Continuing his exploration of the organization of complexity and the science of design, this new edition of Herbert Simon's classic work on artificial intelligence adds a chapter that sorts out the current themes and tools—chaos, adaptive systems, genetic algorithms—for analyzing complexity and complex systems. There are updates throughout the book as well. These take into account important advances in cognitive psychology and the science of design while confirming and extending the book's basic thesis: that a physical symbol system has the necessary and sufficient means for intelligent action. The chapter "Economic Reality" has also been revised to reflect a change in emphasis in Simon's thinking about the respective roles of organizations and markets in economic systems.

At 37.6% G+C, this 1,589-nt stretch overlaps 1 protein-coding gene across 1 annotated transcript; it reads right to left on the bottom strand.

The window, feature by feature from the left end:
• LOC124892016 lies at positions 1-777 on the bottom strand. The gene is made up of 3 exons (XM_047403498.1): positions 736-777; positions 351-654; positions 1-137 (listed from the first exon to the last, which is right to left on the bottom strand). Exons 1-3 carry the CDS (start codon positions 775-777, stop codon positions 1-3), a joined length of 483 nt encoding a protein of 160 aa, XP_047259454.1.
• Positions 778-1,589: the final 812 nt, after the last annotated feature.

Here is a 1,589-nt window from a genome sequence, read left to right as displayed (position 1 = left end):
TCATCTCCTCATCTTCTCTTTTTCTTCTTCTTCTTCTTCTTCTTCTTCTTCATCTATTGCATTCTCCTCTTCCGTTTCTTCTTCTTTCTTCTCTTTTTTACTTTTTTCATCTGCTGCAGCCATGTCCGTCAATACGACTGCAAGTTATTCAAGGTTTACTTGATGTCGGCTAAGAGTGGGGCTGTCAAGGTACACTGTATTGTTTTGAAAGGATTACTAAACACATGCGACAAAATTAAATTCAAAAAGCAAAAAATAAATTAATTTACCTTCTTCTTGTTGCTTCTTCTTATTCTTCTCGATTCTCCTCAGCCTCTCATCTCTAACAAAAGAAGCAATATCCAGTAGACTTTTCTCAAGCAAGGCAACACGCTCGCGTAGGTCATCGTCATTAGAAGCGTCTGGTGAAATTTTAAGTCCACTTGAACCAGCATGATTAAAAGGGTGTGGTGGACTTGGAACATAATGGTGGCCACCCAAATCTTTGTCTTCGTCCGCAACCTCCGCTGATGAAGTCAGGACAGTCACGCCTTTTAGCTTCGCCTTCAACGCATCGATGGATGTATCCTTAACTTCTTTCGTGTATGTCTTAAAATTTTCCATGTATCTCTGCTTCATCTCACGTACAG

Continuing his exploration of the organization of complexity and the science of design, this new edition of Herbert Simon's classic work on artificial intelligence adds a chapter that sorts out the current themes and tools -- chaos, adaptive systems, genetic algorithms -- for analyzing complexity and complex systems. There are updates throughout the book as well. These take into account important advances in cognitive psychology and the science of design while confirming and extending the book's basic thesis: that a physical symbol system has the necessary and sufficient means for intelligent action. The chapter "Economic Reality" has also been revised to reflect a change in emphasis in Simon's thinking about the respective roles of organizations and markets in economic systems.
An anthology of essays addressing the nature and practice of contemporary product and graphic design, selected from volumes four through nine of the international journal Design Issues. Themes include reflection on the nature of design, the meaning of products, and the place of design in world culture. Includes b & w photos and illustrations. c. Book News Inc.